I noticed that several of my favorite bloggers have been posting their favorite reads of the past year. So, since I read 75 or 80 books a year I thought I should be able to pick out a few that were worth the time:
Leadership and Self-Deception from the Arbinger Institute was published in 2002. My good friend Marc encouraged me to read this simple, but significant, book on leadership. It’s not about techniques or tricks but rather treating people well – with respect and dignity.
Great Leader, Great Teacher, Gary Bredfeldt. The tag line on the back says it well … The greatest leaders among us are the great teachers among us.
Mistake It Like a Man: An Imperfect Guy’s Guide to Romance, Kids, and Secret Service Motorcadesby Dave Meurer is a humorous look at some marriage stuff from a Christian perspective. I think I resemble him more than I might want to admit.
Why Men Hate Going to Church by Dave Murrow, is an interesting look at a the reasons that many men seem to find the church a less-than-compelling place to be. A bit heavy on psychological and sociological approaches but Murrow has some good points to make about the feminization of the church. I still have to believe that if the church would follow the Scriptures it would change things.
by Thom Rainer and Eric Geiger tends towards techniques but the church issues they address are very real. I very much appreciated the first couple chapters and the diagnosis of “ministry schizophrenia”.
Ministry schizophrenia is not a clinical disease. You will not find it in a psychology book, but it is present in many churches. You have noticed it before, but maybe you did not diagnose it as ministry schizophrenia. It is plaguing the local church. It occurs when churches and church leaders are not sure who they are. They are not clear what their fundamental identity is. They run in a disjointed and frantic fashion.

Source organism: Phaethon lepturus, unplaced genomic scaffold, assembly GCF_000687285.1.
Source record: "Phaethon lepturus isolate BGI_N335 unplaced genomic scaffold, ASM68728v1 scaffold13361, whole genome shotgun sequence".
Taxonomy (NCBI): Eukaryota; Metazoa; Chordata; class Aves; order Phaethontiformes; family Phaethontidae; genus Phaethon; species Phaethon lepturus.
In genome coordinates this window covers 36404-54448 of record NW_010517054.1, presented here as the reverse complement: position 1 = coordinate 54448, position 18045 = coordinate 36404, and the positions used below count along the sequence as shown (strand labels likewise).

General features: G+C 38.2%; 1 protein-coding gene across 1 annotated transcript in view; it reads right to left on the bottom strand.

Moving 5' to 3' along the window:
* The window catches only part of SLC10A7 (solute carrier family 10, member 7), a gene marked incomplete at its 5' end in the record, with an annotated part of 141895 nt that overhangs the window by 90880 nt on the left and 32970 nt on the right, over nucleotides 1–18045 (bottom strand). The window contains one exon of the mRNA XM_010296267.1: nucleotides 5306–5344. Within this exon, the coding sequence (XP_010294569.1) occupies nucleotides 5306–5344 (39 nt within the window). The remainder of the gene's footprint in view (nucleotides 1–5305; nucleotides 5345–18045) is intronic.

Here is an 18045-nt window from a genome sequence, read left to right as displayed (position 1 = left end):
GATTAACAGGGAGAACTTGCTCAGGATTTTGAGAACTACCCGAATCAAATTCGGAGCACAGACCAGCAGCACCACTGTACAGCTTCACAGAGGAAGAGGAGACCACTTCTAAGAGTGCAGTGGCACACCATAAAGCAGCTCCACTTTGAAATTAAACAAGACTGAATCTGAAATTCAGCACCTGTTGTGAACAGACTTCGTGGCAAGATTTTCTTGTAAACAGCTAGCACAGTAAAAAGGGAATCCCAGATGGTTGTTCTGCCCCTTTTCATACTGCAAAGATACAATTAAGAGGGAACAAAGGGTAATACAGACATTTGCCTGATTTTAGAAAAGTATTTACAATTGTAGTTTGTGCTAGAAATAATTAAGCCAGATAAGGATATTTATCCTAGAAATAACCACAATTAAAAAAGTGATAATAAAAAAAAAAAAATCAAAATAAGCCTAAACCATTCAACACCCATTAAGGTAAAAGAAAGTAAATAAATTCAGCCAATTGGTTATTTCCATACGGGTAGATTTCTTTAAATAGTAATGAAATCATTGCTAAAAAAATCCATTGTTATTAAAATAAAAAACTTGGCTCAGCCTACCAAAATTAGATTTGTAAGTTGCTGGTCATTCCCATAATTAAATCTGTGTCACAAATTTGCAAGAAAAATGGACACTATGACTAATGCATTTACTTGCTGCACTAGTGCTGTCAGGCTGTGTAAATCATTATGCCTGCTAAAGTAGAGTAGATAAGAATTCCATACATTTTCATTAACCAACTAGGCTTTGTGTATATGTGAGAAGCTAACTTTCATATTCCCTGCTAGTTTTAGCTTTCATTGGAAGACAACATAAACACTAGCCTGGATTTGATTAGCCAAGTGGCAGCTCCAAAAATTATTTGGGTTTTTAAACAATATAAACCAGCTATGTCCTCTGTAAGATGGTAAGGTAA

It occurs most often when churches attempt to blend multiple church models into one. They do so with good intentions. Like Pastor Rush, church leaders are often encouraged to pick and choose the best from a variety of church models. The problem is that the philosophy behind each model varies, sometimes in small ways and sometimes in big ways. Inevitably, the multiple ministry philosophies bump heads. And that is never pretty.
When ministry philosophies collide, schizophrenia happens. The church is unsure of who she is. Programs and ministries move in a multiplicity of directions. It seems as if there are multiple church personalities. No one really knows what to expect.
Ministry schizophrenia is not an environment conducive to spiritual transformation. People are pulled one way, then another. It is definitely not the picture Paul painted of the church, where the believers would be “standing firm in one spirit, with one mind, working side by side for the faith of the gospel” (Phil. 1:27).
Hood is the first book in Stephen Lawhead’s new King Raven trilogy – an interesting re-telling of the Robin Hood legend. Lawhead is quite creative and a good story-teller.